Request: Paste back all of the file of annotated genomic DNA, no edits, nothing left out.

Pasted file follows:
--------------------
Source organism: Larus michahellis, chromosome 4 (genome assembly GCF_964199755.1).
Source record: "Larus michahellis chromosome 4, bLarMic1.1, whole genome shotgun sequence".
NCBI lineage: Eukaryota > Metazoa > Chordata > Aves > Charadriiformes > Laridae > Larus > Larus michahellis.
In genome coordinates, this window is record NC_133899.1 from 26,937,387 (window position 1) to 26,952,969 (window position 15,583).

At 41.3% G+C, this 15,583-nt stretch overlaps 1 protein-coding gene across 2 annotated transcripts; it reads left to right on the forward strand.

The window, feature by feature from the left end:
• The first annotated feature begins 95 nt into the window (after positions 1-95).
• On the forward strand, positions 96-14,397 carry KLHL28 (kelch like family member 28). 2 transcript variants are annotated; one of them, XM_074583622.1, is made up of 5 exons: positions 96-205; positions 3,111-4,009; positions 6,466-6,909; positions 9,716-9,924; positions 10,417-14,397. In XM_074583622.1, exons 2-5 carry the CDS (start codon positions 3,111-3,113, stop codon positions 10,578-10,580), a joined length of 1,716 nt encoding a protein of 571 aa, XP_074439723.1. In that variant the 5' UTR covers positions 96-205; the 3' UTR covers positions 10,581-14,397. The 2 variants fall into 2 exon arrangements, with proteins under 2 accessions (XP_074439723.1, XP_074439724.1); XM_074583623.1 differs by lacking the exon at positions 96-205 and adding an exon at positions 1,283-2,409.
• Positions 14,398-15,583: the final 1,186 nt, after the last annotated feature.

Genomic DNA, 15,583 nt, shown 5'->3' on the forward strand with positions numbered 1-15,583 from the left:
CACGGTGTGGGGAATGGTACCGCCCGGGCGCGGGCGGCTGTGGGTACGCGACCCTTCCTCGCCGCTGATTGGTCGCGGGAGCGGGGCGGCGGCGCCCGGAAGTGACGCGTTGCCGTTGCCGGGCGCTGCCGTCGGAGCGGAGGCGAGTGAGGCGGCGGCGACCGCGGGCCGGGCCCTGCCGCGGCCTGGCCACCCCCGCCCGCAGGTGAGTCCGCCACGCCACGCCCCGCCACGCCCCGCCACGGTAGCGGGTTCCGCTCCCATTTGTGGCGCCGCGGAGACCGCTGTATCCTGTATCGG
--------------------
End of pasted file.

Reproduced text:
Source organism: Larus michahellis, chromosome 4 (genome assembly GCF_964199755.1).
Source record: "Larus michahellis chromosome 4, bLarMic1.1, whole genome shotgun sequence".
NCBI lineage: Eukaryota > Metazoa > Chordata > Aves > Charadriiformes > Laridae > Larus > Larus michahellis.
In genome coordinates, this window is record NC_133899.1 from 26,937,387 (window position 1) to 26,952,969 (window position 15,583).

At 41.3% G+C, this 15,583-nt stretch overlaps 1 protein-coding gene across 2 annotated transcripts; it reads left to right on the forward strand.

The window, feature by feature from the left end:
• The first annotated feature begins 95 nt into the window (after positions 1-95).
• On the forward strand, positions 96-14,397 carry KLHL28 (kelch like family member 28). 2 transcript variants are annotated; one of them, XM_074583622.1, is made up of 5 exons: positions 96-205; positions 3,111-4,009; positions 6,466-6,909; positions 9,716-9,924; positions 10,417-14,397. In XM_074583622.1, exons 2-5 carry the CDS (start codon positions 3,111-3,113, stop codon positions 10,578-10,580), a joined length of 1,716 nt encoding a protein of 571 aa, XP_074439723.1. In that variant the 5' UTR covers positions 96-205; the 3' UTR covers positions 10,581-14,397. The 2 variants fall into 2 exon arrangements, with proteins under 2 accessions (XP_074439723.1, XP_074439724.1); XM_074583623.1 differs by lacking the exon at positions 96-205 and adding an exon at positions 1,283-2,409.
• Positions 14,398-15,583: the final 1,186 nt, after the last annotated feature.

Genomic DNA, 15,583 nt, shown 5'->3' on the forward strand with positions numbered 1-15,583 from the left:
CACGGTGTGGGGAATGGTACCGCCCGGGCGCGGGCGGCTGTGGGTACGCGACCCTTCCTCGCCGCTGATTGGTCGCGGGAGCGGGGCGGCGGCGCCCGGAAGTGACGCGTTGCCGTTGCCGGGCGCTGCCGTCGGAGCGGAGGCGAGTGAGGCGGCGGCGACCGCGGGCCGGGCCCTGCCGCGGCCTGGCCACCCCCGCCCGCAGGTGAGTCCGCCACGCCACGCCCCGCCACGCCCCGCCACGGTAGCGGGTTCCGCTCCCATTTGTGGCGCCGCGGAGACCGCTGTATCCTGTATCGG